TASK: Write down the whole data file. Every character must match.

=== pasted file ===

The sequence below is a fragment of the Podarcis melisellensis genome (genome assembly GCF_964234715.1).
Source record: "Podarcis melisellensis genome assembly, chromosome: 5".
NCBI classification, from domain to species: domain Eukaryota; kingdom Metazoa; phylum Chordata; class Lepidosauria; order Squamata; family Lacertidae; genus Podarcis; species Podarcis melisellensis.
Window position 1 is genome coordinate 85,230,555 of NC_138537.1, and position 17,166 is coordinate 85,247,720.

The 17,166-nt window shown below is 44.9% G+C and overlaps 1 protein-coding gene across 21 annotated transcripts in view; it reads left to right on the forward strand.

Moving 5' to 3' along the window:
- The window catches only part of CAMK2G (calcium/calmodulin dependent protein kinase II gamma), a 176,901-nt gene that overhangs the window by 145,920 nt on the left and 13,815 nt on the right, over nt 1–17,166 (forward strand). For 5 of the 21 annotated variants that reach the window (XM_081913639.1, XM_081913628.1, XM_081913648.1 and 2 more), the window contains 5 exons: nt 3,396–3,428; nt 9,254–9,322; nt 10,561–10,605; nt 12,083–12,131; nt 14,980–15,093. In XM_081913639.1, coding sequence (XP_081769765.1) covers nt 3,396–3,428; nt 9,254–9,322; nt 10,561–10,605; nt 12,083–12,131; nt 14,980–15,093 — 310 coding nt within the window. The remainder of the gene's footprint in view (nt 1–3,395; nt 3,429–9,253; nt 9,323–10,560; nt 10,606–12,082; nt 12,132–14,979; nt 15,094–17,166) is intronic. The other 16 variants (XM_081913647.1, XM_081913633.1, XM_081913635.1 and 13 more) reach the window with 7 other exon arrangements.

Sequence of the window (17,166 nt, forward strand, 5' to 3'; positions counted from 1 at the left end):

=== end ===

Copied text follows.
The sequence below is a fragment of the Podarcis melisellensis genome (genome assembly GCF_964234715.1).
Source record: "Podarcis melisellensis genome assembly, chromosome: 5".
NCBI classification, from domain to species: domain Eukaryota; kingdom Metazoa; phylum Chordata; class Lepidosauria; order Squamata; family Lacertidae; genus Podarcis; species Podarcis melisellensis.
Window position 1 is genome coordinate 85,230,555 of NC_138537.1, and position 17,166 is coordinate 85,247,720.

The 17,166-nt window shown below is 44.9% G+C and overlaps 1 protein-coding gene across 21 annotated transcripts in view; it reads left to right on the forward strand.

Moving 5' to 3' along the window:
- The window catches only part of CAMK2G (calcium/calmodulin dependent protein kinase II gamma), a 176,901-nt gene that overhangs the window by 145,920 nt on the left and 13,815 nt on the right, over nt 1–17,166 (forward strand). For 5 of the 21 annotated variants that reach the window (XM_081913639.1, XM_081913628.1, XM_081913648.1 and 2 more), the window contains 5 exons: nt 3,396–3,428; nt 9,254–9,322; nt 10,561–10,605; nt 12,083–12,131; nt 14,980–15,093. In XM_081913639.1, coding sequence (XP_081769765.1) covers nt 3,396–3,428; nt 9,254–9,322; nt 10,561–10,605; nt 12,083–12,131; nt 14,980–15,093 — 310 coding nt within the window. The remainder of the gene's footprint in view (nt 1–3,395; nt 3,429–9,253; nt 9,323–10,560; nt 10,606–12,082; nt 12,132–14,979; nt 15,094–17,166) is intronic. The other 16 variants (XM_081913647.1, XM_081913633.1, XM_081913635.1 and 13 more) reach the window with 7 other exon arrangements.

Sequence of the window (17,166 nt, forward strand, 5' to 3'; positions counted from 1 at the left end):